I was born in London and taken to Alexandria at the age of eight months. I lived there non-stop for eight years, then on and off for another couple of years. While it’s not a huge slice of my life, those are formative years. My mother’s side of the family is Arab. Our ancestors were Syrian and Lebanese, and came to settle in Alexandria about 100 years before I was born.

Egypt was a safe haven for many, so that was a common scenario in the Middle East. However, although we were Egyptian, some still considered us outsiders. It was an easy decision to give my principal character Nadia and her family exactly the same ethnicity, and for Nadia to search for the meaning of ‘home’ as much as for her missing sister.

What is special about the people native to Alexandria?

People from Alexandria may actually come from all over the world, so they might be, or have been at some point, Greek, Italian, Lebanese, French, British, Armenian, Turkish, Russian, Swiss, or any number of other nationalities, as well as a mix of creeds.

An Alexandrian is a citizen of the world, and everyone we knew spoke at least three languages.

You were hardly Alexandrian if you didn’t leap from one language to another, mid-sentence or not, use your hands to help make your point, and talk so softly that you could be heard in Peru.

What are your top tips for any readers planning to travel to the setting of your book?

Unfortunately many magnificent period buildings, including ornate French and Italianate splendours, are no more. To house a booming population, new blocks have sprouted everywhere, without regard for heritage or planning regulations. Some of them collapse into rubble just as quickly.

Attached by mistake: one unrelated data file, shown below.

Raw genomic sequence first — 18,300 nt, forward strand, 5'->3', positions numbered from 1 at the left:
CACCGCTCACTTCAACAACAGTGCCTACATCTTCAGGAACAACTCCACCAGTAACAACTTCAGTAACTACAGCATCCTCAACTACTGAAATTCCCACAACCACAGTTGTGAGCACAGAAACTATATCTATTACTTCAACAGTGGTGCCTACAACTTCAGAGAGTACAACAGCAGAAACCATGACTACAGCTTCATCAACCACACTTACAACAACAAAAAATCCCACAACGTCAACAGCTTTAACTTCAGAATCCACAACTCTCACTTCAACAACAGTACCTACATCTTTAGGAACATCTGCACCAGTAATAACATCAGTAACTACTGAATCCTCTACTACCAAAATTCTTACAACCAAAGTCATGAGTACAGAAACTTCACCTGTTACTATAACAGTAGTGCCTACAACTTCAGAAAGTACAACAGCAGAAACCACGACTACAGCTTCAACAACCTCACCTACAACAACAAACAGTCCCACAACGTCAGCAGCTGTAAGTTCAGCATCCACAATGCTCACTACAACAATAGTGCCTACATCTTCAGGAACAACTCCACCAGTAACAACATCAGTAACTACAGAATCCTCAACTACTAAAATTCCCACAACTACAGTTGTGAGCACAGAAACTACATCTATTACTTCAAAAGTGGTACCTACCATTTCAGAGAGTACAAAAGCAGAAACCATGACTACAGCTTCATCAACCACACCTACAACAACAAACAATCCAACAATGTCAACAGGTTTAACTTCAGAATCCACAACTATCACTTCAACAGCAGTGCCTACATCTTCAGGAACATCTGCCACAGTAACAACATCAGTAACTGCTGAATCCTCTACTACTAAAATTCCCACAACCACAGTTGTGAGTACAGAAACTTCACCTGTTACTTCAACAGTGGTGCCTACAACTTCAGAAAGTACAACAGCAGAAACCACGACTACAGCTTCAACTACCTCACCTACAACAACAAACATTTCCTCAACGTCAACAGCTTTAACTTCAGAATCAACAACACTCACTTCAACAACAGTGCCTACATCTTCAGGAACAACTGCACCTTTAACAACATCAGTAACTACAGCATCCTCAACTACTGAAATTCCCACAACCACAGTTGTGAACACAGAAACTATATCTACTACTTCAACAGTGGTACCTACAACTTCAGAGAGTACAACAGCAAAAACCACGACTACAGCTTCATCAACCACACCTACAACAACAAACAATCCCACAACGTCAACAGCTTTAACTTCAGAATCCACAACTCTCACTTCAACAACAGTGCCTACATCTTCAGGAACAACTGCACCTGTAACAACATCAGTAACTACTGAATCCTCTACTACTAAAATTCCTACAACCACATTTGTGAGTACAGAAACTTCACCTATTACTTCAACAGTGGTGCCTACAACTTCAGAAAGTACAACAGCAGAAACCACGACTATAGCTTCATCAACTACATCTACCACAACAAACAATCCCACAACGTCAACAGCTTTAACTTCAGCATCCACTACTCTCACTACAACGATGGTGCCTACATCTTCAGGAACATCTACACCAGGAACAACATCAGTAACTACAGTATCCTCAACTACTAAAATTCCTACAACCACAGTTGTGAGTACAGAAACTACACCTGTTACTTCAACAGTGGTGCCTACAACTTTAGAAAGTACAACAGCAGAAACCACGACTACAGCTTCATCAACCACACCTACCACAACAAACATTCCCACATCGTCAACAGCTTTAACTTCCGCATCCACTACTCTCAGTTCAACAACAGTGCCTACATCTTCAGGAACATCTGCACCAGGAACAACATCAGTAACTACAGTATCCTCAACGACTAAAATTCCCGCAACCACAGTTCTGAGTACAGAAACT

But there’s still a lot to see. The Bibliotheca Alexandrina is a marvel. Completed in 2002, it is both a tribute to the old Library of Alexandria, and a spectacular new centre for culture and study.

Alexandria’s ancient catacombs are not to be missed

The catacombs at Kom el Shoqafa are definitely worth a visit.  These are tombs in Roman, Greek, and Egyptian styles. Some statues are Egyptian but have Roman clothes and hairdos. I like to think this embodies the city’s cosmopolitan spirit.

Pompey’s Pillar is also a must. It was really built to honour Roman emperor Diocletian, but legend has it that someone misread the inscription at the base of the pillar.

Anyone travelling to Egypt should stick to the tourist trail or they could get into serious trouble with the police. Visitors should also be careful what they take photos of – no government buildings, for a start.

However you can still walk along the Corniche and take in the view. At sunset, the sky turns every shade of pink, purple, and red. As the last slice of the sun sinks, you might catch sight of a green flash. That’s when you can make a wish, but be quick. There’s only a brief moment before the sun drops like a rock into the sea and the sky turns dark.

Are there any other authors’ books with the same setting that you’d like to recommend?